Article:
Re: from / to /usr/: a summary
Russell Coker <firstname.lastname@example.org> writes:
> On Wed, 21 Dec 2011, Stephan Seitz <email@example.com> wrote:
>> True, but / as emergency system is still a valid reason. Thatâ??s why
>> I keep / and /boot outside LVM, so that I can repair/rename/change the
>> LVM system. I did this more than once.
> When was the last time you needed to do that?
When I started with LVM I did some mistakes and needed it. But practice
makes perfect. Reasons other than user error are verry rare.
> AFAIK the only reason you need to do LVM stuff from outside LVM nowadays is if
> you want to rename a VG - that's not a common operation.
Huh? vgchange -a n <vg>; vgremove <vg>
You only ever NEED stuff from outside LVM if you want to remove the VG
the system is on, which makes sense, or if you screwed up. E.g. when you
shrink the root LV without having shrunk the filesystem first and need
to undo that. At that point it becomes usefull to have access to the lvm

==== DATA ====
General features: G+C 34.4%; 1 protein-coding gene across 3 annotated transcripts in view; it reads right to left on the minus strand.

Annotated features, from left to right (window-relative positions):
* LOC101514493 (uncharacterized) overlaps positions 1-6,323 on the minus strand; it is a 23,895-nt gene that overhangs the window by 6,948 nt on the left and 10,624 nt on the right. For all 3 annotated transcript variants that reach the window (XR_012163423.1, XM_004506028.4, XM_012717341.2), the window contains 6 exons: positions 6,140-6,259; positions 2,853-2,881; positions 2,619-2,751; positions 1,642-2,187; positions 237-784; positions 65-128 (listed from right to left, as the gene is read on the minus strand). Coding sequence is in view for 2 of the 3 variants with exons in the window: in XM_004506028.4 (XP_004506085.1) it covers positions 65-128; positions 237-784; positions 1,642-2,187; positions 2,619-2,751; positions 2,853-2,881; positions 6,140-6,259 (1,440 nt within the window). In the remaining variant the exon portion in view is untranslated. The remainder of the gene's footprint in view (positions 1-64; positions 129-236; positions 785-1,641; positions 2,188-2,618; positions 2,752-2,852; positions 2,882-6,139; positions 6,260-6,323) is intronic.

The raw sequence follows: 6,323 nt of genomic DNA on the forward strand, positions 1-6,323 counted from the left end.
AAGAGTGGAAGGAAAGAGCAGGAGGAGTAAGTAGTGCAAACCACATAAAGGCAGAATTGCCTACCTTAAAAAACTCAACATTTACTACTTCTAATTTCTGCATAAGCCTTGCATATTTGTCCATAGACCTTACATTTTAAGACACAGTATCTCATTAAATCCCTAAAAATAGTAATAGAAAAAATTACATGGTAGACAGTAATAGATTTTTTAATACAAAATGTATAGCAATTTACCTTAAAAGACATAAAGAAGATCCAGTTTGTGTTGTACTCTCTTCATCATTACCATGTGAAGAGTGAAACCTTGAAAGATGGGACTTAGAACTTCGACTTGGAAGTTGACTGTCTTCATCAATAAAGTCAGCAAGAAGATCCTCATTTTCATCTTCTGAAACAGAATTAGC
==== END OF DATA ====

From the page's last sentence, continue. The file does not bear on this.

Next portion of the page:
backup data, which is kind of hard if it is on lvm. If one has no
partition outside of LVM it is a good idea to copy a set of backup
metadata to an usb stick, just in case.
> On one of my AMD64 servers the sum of /usr/bin, /usr/sbin, and /usr/lib is
> 160M. On my AMD64 workstation (which has heaps of things installed) it is
> 165M for /usr/bin and /usr/sbin and 1.3G for /usr/lib of which 214M is for
> Libre Office.
> Probably the best thing we could do in this regard is to move some stuff from
> /usr to /usr/share or some other tree that is more convenient for placing on a
> different filesystem.
> I've got a 1GB USB stick (which is too small for most uses of USB sticks)
> which is setup for system recovery, it has a complete text-mode Debian